Content » Vol 40, Issue 2

Quality of life of traumatic spinal cord injured patients in Hong Kong

QUALITY OF LIFE OF TRAUMATIC SPINAL CORD INJURED PATIENTS IN HONG KONG

Yong Hu, PhD1, Joseph N. F. Mak, MMedSc1 Yat Wa Wong, FRCSE, FHKAM(orth)1, John C. Y. Leong, FRCS, FRACS, FHKAM2 and Keith D. K. Luk, FRCSE, FRACS, FHKAM(orth)1

From the 1Department of Orthopaedics and Traumatology, The University of Hong Kong, Pokfulam and 2The Open University of Hong Kong, Kowloon, Hong Kong

OBJECTIVE: To assess the health-related quality of life of patients with traumatic spinal cord injury living in Hong Kong.

DESIGN: A cross-sectional retrospective study.

SUBJECTS: Subjects with paraplegia following traumatic spinal cord injury were recruited from our department, which is one of the 3 main regional spinal cord injury rehabilitation centres in Hong Kong. A total of 120 potential participants were invited to join the study. The final study group comprised 58 patients (25 (43%) men and 33 (57%) women, 30 (50%) of whom were under 40 years of age).

METHODS: Health-related quality of life was assessed using the Hong Kong Chinese version of the World Health Organization Quality of Life Measure Abbreviated version (WHOQOL-BREF(HK)). Results were summarized and compared with previous results from healthy and other disease populations in Hong Kong.

RESULTS: There was no significant difference in quality of life between men and women, or between different durations of spinal cord injury, different educational levels or different marital status (p > 0.05). However, a significant difference in quality of life was found in different age groups and between people with incomplete and complete paraplegia (p < 0.05). Compared with healthy and other disease populations, people with paraplegia had the lowest quality of life in Hong Kong (p < 0.001).

CONCLUSION: People with paraplegia in Hong Kong have a lower quality of life than the general Hong Kong population. More community support is required to meet the needs of these patients in the areas of transportation, medical care and social life, in particular.

Key words: quality of life, traumatic spinal cord injury, paraplegic, Hong Kong.

J Rehabil Med 2008; 40: 126–131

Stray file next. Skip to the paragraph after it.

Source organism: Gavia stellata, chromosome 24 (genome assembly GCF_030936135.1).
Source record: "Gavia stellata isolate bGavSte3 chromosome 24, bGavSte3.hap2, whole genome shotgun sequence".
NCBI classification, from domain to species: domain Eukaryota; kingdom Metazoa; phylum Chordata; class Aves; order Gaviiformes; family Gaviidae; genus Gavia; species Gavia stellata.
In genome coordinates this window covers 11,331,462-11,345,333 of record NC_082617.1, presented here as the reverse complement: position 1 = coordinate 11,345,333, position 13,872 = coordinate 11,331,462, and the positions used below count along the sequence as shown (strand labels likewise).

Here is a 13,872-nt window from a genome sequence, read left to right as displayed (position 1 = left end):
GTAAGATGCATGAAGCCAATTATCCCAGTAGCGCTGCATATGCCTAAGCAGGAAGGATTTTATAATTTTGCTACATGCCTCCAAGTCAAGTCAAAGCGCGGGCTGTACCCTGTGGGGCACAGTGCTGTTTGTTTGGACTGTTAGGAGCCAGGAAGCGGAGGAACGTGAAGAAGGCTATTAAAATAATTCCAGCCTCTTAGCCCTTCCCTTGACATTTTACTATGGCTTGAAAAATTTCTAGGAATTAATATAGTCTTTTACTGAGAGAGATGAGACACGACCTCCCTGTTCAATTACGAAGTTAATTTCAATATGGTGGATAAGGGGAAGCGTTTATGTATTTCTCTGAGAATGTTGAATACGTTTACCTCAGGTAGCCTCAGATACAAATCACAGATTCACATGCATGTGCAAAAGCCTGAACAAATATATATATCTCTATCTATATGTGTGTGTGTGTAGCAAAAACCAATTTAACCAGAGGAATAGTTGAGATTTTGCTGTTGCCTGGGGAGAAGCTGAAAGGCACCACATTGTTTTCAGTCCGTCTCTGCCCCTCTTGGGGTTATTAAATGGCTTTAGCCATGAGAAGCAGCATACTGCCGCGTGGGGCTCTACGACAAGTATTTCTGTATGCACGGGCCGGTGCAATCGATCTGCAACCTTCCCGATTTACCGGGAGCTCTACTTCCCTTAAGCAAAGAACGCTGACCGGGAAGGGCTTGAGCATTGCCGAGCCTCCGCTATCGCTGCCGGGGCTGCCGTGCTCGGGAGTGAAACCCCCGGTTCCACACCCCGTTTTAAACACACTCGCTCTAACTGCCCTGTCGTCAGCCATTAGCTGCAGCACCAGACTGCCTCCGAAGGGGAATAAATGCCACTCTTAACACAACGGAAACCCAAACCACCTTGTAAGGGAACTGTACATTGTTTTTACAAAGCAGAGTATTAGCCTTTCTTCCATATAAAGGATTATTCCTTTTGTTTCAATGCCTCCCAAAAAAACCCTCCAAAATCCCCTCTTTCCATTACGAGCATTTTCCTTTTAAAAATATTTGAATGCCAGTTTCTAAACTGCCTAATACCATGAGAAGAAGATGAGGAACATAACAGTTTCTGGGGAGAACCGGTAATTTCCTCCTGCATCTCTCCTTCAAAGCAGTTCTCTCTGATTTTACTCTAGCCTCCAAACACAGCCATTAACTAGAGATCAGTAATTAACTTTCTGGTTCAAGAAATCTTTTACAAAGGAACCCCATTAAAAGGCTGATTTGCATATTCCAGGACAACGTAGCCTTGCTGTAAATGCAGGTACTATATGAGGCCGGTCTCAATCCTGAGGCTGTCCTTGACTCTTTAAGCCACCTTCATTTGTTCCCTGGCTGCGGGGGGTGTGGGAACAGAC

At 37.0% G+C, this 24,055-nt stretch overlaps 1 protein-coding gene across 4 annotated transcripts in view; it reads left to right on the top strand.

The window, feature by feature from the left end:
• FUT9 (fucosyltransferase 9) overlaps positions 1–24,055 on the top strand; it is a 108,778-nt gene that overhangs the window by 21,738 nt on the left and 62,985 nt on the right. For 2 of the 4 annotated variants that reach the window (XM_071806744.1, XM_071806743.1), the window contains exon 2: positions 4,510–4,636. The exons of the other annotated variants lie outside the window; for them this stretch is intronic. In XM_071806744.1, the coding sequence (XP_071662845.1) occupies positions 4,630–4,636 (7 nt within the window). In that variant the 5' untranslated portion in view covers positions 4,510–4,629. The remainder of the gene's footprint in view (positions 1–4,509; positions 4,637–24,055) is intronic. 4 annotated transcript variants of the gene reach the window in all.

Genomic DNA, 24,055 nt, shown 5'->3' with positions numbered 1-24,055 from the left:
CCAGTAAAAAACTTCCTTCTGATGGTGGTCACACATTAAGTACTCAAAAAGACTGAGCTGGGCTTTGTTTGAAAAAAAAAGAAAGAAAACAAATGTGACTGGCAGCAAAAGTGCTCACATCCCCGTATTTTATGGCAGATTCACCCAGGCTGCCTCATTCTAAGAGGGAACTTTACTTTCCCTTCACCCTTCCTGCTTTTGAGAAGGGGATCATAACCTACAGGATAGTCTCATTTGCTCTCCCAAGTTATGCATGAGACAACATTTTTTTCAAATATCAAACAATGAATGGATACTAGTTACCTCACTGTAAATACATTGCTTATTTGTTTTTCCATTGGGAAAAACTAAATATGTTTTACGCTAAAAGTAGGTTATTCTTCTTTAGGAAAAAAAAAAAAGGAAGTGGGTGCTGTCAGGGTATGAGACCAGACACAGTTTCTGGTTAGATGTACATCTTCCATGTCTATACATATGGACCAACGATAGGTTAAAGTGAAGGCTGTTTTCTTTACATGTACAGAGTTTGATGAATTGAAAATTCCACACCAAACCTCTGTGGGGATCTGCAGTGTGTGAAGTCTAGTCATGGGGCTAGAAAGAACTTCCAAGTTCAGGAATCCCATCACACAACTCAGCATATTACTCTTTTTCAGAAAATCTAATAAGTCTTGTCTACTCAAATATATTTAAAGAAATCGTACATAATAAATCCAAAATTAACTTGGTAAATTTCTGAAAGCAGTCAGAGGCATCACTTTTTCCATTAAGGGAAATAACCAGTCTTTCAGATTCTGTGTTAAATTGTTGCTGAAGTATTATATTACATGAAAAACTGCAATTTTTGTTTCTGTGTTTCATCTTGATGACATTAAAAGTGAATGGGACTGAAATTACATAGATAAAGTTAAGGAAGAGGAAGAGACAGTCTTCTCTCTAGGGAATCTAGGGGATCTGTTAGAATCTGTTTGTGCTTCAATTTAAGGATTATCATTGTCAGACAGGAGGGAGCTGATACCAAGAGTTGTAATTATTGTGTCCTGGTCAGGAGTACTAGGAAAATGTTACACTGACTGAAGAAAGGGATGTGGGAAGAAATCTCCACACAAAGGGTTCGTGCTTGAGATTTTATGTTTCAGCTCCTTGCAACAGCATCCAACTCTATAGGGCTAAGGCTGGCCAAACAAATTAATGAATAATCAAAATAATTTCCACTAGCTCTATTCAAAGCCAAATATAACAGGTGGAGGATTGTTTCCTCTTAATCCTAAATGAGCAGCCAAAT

Correspondence address: Keith D. K. Luk, Department of Orthopaedics and Traumatology, The University of Hong Kong, Pokfulam, Hong Kong. E-mail: hrmoldk@hku.hk

Introduction

Advances in the medical management of paraplegia have resulted in the saving of lives, a reduction in the severity of the disability, and increased patient longevity (1, 2). With an increased survival rate and life-span (3), people with paraplegia now live with their disability for a much longer period of time. Indicators of results for healthcare interventions, and particularly for rehabilitation of people with paraplegia, have been concerned not only with degree of loss of function, but also with quality of life (QoL) (4, 5). Once the inpatient rehabilitation phase is completed, most people with paraplegia are discharged into the community to resume their social life roles (6). Therefore, based on these facts, the therapeutic focus has shifted more towards living, adjusting to the disability, and improving altered patterns of interpersonal relationships (3); thus it is essential for healthcare professionals to be informed about the QoL of people with paraplegia.

During the last decade, health-related quality of life (HRQoL) has been monitored in many outcome studies of people with spinal cord injury (SCI) in various countries (7–9), yet the exact number of individuals with SCI in Hong Kong is not known, as there is no central registration of patients by diagnosis (3). It has been estimated that there are a few hundred persons with SCI in Hong Kong (3). However, there have been few studies of this type in Hong Kong and there is a lack of information about HRQoL of SCI in Hong Kong.

The physiological and psychological problems of patients with SCI are not generally well understood and little is known about the subjective differences in QoL of SCI patients with different backgrounds, e.g. educational level, age, marital status, and period of time since injury. In addition to these areas, more information is required about the needs of patients resulting from SCI and the QoL of persons with SCI, in comparison with other populations.

The aims of this study were to provide information about the significant problems encountered in daily life by people with paraplegia, and to compare the QoL of people with SCI and other chronic diseases in Hong Kong.

Methods

Subjects

Participants were recruited from the outpatient clinics for patients with SCI in our department, which is one of the 3 main regional SCI rehabilitation centres in Hong Kong. The current study focuses on the investigation of QoL of patients with paraplegia, while patients with tetraplegia were excluded. The inclusion criteria were: (i) patients with paraplegia; (ii) injured for at least one year; (iii) at least 20 years old; (iv) no mental health problems in medical history records. The survey was conducted from January 2003 to December 2005. During this period, a total of 120 patients who met the inclusion criteria were recruited at the time they visited the clinic and were given a questionnaire with a stamped addressed envelope for their reply. Involvement in the study was completely voluntary. A total of 76 responses (63%) were received. Any questionnaire with 20% of the answers incomplete, i.e. 6 or more of the total of 28 answers incomplete, was regarded as invalid and was not scored or interpreted (10). In this study, 58 valid responses out of 76 were analysed.

Subjects with SCI recruited to this study were classified by a senior orthopaedic specialist as having complete paraplegia (CP) or incomplete paraplegia (IP) according to the 1992 international standars for neurological and functional classification of spinal cord injury made by American Spinal Injury Association (ASIA).

Questionnaire

The questionnaire comprised 3 parts: (i) QoL assessment; (ii) basic data; and (iii) comments or requests.